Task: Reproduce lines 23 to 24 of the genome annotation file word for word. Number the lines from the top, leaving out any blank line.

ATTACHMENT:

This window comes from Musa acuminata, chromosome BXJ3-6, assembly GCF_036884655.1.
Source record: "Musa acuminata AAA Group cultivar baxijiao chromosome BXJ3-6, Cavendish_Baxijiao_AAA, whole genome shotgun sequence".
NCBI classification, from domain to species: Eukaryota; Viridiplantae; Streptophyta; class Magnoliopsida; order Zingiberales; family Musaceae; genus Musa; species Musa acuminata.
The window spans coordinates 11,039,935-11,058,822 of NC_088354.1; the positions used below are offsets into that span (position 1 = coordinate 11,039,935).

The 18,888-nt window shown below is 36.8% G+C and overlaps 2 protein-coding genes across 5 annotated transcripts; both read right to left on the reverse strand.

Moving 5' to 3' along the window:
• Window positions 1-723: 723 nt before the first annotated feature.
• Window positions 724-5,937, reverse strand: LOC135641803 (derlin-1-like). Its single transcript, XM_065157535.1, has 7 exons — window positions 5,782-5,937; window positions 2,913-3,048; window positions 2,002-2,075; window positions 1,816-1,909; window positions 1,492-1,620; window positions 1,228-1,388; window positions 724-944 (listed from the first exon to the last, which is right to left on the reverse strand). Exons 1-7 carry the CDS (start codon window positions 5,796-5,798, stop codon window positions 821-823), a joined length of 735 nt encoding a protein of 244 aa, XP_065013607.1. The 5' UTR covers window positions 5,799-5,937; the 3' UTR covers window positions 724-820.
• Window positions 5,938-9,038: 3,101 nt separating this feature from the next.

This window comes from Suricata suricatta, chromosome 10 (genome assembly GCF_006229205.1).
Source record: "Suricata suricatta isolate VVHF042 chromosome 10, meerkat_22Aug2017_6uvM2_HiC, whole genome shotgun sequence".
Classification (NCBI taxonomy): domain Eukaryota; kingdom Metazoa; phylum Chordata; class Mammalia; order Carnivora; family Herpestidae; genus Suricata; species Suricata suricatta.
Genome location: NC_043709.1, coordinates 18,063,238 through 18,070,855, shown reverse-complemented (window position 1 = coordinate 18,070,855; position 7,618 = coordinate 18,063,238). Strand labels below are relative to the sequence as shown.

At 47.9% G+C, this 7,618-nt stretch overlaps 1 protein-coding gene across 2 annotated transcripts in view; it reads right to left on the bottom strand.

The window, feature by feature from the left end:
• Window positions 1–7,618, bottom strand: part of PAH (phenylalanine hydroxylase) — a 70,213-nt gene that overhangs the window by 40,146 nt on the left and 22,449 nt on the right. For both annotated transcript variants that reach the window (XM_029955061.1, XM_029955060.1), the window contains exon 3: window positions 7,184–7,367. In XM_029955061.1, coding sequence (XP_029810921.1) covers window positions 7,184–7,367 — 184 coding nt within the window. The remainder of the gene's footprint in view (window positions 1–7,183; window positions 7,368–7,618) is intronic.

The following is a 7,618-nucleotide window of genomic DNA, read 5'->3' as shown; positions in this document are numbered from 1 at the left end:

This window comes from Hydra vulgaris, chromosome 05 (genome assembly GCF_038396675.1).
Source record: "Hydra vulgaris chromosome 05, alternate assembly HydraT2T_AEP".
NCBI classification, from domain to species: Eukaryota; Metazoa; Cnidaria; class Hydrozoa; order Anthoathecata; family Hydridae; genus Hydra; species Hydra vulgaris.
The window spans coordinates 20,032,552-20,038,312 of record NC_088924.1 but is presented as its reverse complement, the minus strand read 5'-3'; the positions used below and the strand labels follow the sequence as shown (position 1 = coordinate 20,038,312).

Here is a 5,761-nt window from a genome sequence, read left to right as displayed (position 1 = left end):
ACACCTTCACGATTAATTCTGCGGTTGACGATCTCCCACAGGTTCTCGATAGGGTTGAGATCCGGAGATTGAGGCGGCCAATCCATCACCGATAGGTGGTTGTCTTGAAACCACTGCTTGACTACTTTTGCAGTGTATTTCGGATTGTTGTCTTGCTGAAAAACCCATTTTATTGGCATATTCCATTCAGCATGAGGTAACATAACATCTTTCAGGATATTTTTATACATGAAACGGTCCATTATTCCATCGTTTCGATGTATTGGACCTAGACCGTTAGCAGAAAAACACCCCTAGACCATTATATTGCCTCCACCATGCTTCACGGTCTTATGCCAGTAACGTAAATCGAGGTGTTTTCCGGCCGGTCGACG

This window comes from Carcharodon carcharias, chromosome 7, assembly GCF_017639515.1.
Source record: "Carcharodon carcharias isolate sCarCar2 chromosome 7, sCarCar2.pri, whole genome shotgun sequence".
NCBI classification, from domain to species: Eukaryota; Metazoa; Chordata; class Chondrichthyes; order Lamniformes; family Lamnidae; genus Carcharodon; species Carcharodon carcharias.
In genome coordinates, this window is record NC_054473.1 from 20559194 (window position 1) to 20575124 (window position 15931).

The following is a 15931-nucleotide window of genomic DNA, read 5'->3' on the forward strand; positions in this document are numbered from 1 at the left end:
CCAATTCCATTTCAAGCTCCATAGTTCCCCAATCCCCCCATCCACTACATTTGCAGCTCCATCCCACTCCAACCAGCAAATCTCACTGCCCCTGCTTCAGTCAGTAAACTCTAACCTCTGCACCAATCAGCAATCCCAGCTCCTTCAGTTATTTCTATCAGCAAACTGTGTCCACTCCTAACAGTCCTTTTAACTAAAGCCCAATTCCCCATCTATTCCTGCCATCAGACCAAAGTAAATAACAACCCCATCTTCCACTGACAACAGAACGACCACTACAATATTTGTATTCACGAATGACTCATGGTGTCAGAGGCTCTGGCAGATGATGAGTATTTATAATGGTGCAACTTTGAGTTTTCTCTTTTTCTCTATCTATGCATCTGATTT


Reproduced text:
ACACCTTCACGATTAATTCTGCGGTTGACGATCTCCCACAGGTTCTCGATAGGGTTGAGATCCGGAGATTGAGGCGGCCAATCCATCACCGATAGGTGGTTGTCTTGAAACCACTGCTTGACTACTTTTGCAGTGTATTTCGGATTGTTGTCTTGCTGAAAAACCCATTTTATTGGCATATTCCATTCAGCATGAGGTAACATAACATCTTTCAGGATATTTTTATACATGAAACGGTCCATTATTCCATCGTTTCGATGTATTGGACCTAGACCGTTAGCAGAAAAACACCCCTAGACCATTATATTGCCTCCACCATGCTTCACGGTCTTATGCCAGTAACGTAAATCGAGGTGTTTTCCGGCCGGTCGACG

This window comes from Carcharodon carcharias, chromosome 7, assembly GCF_017639515.1.